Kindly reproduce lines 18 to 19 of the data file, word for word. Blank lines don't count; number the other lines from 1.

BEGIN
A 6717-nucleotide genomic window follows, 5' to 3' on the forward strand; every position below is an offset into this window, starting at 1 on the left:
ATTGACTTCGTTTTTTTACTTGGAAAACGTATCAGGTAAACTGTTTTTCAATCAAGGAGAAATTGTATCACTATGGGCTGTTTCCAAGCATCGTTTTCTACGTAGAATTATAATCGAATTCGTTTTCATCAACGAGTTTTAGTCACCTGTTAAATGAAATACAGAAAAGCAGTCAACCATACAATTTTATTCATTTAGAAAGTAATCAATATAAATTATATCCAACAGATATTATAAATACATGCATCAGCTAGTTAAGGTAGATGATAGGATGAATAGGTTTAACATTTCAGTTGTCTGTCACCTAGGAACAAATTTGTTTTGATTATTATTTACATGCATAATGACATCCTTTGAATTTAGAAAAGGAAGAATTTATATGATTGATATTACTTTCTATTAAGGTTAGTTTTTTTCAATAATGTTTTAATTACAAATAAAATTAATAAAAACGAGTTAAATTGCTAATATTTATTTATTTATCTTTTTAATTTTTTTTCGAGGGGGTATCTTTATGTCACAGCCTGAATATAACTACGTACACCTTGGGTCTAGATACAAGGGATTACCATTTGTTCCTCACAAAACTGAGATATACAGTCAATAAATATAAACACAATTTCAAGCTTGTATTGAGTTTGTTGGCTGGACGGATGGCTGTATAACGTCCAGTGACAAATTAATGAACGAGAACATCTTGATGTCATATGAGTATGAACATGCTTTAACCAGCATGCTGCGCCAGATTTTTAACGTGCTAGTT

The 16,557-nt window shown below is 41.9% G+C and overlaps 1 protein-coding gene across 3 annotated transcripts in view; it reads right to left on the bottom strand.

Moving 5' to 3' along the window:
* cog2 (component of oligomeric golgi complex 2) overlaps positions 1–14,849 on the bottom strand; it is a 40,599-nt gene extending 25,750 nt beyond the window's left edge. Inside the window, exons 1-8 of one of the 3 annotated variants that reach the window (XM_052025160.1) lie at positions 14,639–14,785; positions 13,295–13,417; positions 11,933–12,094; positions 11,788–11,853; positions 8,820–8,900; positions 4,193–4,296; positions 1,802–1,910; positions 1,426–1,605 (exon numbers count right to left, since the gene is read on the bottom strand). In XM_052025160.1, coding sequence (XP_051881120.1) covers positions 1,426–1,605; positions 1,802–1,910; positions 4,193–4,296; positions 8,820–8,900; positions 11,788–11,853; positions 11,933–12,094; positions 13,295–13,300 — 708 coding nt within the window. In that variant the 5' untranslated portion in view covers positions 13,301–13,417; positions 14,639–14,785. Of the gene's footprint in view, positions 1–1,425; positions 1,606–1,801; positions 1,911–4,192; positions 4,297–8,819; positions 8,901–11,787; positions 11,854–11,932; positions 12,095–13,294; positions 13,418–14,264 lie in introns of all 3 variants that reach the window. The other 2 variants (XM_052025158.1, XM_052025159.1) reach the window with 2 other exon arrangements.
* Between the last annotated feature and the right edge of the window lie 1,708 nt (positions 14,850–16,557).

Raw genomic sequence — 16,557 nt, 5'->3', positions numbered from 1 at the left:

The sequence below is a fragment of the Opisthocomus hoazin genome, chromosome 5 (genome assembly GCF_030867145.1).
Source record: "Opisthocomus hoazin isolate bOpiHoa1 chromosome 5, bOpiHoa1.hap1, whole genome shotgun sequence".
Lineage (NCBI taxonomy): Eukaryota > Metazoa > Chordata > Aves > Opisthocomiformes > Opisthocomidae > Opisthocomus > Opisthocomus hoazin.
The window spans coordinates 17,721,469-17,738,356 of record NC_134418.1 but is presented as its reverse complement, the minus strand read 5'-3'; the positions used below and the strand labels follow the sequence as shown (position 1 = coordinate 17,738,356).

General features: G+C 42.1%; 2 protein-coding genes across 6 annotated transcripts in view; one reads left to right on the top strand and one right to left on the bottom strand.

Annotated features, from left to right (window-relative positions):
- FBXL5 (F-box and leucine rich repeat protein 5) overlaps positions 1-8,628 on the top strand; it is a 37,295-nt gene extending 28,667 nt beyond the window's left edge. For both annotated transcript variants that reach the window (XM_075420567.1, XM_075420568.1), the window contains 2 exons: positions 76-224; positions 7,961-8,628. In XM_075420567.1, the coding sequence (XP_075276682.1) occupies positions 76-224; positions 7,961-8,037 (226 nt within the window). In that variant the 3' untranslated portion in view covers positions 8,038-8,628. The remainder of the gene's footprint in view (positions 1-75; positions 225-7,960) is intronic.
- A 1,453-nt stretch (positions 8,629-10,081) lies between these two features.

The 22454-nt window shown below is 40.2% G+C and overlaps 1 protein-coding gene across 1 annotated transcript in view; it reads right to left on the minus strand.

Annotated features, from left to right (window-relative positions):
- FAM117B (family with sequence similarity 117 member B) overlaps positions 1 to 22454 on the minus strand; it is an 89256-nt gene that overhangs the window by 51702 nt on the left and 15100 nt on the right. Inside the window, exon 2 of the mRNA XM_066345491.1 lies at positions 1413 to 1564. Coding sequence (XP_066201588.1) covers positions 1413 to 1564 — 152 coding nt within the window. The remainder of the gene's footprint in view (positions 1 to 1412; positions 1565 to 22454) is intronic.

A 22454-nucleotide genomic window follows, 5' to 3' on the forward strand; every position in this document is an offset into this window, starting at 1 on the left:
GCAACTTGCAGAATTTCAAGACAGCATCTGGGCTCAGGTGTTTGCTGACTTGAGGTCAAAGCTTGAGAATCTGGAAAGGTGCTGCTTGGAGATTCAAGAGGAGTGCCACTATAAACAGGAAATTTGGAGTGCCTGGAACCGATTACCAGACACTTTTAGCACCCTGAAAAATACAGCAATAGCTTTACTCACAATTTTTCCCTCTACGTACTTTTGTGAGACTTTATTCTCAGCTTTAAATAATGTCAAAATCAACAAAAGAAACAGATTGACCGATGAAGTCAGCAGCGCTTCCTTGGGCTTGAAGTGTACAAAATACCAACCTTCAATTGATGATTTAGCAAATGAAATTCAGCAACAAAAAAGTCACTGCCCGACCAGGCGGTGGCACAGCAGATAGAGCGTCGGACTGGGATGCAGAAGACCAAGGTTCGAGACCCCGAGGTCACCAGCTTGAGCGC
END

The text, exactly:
- FAM117B (family with sequence similarity 117 member B) overlaps positions 1 to 22454 on the minus strand; it is an 89256-nt gene that overhangs the window by 51702 nt on the left and 15100 nt on the right. Inside the window, exon 2 of the mRNA XM_066345491.1 lies at positions 1413 to 1564. Coding sequence (XP_066201588.1) covers positions 1413 to 1564 — 152 coding nt within the window. The remainder of the gene's footprint in view (positions 1 to 1412; positions 1565 to 22454) is intronic.

A 22454-nucleotide genomic window follows, 5' to 3' on the forward strand; every position in this document is an offset into this window, starting at 1 on the left: